At my secondary school, the upper sixth-form pupils had to take it in turns to read a bible passage at the lower school assembly. This meant joining the head teacher up on the stage, in front of hundreds of 11 to 14-year-olds. As a teenager, I was an introvert and the last thing I wanted was to be centre of attention.
We were given no guidance as to how to deal with this challenge and by the time I stood up to deliver my reading, my heart was racing; my voice trembled so much that I was almost unintelligible. That experience was a poor foundation for handling similar situations in the future.
So intense is my dislike of speaking in public that I even avoid asking questions in group settings, unless I absolutely have to. Then I become so dizzy with nerves that I barely register the answer anyway.
I'm not much better in social environments. While I love to chat and to make people laugh, I can only cope with an audience of up to three. If a lull in surrounding conversations means more than that tune in to mine, I'm instantly uncomfortable. I'd be a great stand-up comedian, if only I could hold all my gigs in a wardrobe.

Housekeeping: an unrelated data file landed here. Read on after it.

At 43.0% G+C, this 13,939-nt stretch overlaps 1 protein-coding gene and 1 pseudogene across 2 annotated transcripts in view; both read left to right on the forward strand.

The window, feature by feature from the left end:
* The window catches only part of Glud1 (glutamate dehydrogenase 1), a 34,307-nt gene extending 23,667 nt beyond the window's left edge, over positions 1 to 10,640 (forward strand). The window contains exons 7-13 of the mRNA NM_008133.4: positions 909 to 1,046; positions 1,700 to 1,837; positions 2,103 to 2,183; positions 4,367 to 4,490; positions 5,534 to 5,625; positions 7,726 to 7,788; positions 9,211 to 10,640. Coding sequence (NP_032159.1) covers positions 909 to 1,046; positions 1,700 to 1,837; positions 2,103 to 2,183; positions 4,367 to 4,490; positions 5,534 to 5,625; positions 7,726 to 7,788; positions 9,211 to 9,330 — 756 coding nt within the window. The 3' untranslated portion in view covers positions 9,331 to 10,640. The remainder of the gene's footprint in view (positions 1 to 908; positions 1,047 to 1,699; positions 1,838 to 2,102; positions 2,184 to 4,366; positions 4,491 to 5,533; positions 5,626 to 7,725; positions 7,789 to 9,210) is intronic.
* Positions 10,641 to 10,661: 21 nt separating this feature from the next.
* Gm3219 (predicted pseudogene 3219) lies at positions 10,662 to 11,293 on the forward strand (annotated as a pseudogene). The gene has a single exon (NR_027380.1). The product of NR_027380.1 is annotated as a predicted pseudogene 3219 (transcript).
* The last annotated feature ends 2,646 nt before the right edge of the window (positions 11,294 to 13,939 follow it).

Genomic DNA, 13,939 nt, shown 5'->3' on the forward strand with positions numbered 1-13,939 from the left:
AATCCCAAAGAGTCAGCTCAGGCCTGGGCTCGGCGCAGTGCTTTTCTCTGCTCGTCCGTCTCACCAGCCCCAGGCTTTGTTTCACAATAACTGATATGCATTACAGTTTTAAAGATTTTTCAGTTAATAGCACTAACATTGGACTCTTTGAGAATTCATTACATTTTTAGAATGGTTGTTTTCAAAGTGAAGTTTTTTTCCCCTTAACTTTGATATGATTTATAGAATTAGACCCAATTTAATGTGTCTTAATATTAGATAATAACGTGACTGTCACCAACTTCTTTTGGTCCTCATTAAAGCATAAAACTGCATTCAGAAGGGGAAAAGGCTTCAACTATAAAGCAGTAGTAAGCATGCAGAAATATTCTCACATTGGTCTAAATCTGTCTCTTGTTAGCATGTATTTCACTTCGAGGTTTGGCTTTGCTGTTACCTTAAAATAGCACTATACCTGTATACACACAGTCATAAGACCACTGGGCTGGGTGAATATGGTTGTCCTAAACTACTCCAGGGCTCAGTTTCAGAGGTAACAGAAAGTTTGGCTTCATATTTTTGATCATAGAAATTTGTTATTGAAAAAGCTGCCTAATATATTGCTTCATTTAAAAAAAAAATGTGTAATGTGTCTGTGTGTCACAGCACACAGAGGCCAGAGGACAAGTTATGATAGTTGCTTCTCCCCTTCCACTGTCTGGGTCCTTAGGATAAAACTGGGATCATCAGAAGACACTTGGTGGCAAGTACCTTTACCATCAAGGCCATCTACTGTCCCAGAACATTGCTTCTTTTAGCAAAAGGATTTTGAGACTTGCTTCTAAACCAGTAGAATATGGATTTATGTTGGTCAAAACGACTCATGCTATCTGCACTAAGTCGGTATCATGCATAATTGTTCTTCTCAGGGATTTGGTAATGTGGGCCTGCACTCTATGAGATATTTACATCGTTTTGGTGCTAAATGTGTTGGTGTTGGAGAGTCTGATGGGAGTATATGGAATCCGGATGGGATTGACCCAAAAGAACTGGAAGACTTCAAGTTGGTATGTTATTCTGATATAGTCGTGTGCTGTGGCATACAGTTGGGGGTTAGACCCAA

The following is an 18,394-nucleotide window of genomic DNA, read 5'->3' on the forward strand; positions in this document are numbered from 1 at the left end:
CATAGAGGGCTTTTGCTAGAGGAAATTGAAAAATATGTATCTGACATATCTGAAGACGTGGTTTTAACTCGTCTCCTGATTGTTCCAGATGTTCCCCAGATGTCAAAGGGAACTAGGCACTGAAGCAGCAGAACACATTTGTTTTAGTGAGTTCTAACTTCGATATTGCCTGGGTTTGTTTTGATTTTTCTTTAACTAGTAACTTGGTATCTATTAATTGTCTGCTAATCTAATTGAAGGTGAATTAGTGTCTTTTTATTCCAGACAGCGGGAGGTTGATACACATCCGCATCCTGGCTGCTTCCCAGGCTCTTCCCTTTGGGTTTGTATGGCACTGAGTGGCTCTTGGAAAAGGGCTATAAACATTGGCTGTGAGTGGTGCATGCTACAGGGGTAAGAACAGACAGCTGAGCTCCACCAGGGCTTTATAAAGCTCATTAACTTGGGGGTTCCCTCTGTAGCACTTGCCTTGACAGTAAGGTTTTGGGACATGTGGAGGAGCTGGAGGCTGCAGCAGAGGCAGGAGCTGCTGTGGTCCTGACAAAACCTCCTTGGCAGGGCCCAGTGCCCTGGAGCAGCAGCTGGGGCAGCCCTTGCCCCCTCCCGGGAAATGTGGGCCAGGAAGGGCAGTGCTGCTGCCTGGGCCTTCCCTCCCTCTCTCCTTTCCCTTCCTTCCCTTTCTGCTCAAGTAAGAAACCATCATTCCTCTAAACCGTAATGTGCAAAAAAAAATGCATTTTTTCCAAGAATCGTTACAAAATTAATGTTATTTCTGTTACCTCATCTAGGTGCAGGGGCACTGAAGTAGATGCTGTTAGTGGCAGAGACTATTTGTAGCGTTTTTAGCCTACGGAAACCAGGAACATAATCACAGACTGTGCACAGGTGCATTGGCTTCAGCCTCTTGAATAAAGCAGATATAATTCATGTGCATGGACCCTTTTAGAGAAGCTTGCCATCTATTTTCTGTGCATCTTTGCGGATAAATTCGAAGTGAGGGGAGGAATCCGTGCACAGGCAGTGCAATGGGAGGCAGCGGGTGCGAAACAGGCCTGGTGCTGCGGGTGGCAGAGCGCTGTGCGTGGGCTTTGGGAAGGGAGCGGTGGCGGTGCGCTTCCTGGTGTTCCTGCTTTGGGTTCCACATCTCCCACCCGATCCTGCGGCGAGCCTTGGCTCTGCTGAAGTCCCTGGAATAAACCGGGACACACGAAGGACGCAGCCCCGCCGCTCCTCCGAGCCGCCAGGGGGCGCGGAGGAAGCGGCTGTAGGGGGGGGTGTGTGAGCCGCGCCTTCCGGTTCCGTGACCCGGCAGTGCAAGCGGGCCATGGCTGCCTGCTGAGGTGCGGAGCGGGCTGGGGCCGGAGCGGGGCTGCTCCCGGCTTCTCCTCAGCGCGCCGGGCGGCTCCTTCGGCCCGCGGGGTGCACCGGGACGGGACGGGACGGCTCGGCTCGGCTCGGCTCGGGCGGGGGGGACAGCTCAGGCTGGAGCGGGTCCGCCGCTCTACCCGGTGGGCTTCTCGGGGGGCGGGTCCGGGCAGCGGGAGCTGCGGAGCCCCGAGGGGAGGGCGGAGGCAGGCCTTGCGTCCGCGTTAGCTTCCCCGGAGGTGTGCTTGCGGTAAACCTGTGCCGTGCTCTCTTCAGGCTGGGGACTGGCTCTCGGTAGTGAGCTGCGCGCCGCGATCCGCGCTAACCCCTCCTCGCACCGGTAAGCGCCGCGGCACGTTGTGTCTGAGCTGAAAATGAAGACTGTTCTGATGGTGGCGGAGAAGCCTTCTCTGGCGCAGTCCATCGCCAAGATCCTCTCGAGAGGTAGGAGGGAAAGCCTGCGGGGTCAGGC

However, as a writer, giving talks is a great way to raise your profile and promote your work, so it was something I had to face. Not least because I also wanted to share my experience of living with obsessive-compulsive disorder, in order to raise awareness and to help address the ongoing stigma around mental health.
|Image courtesy of North Finchley Library|
Last month, I gave three presentations for staff at my local council, to mark Mental Health Awareness Week, and was surprised to find that my anticipatory nerves had gone. By the time it came to the second, I was actively looking forward to the event.
All the usual speakers' tips had failed to calm me previously, so what had changed? My increasing familiarity with my material probably helped, but I think the key factor was the positive response to my earlier talks. Now, at least, I was going in with the confidence that my audience wouldn't be bored rigid.
At every event, I've ended up chatting to people who either have a mental health problem themselves or know somebody who does. It's rewarding to be able to steer them in the direction of appropriate resources, or just to reassure them that they're not alone.
And I'm grateful that overcoming one of my anxiety demons means I can now do more to help others tackle their issues.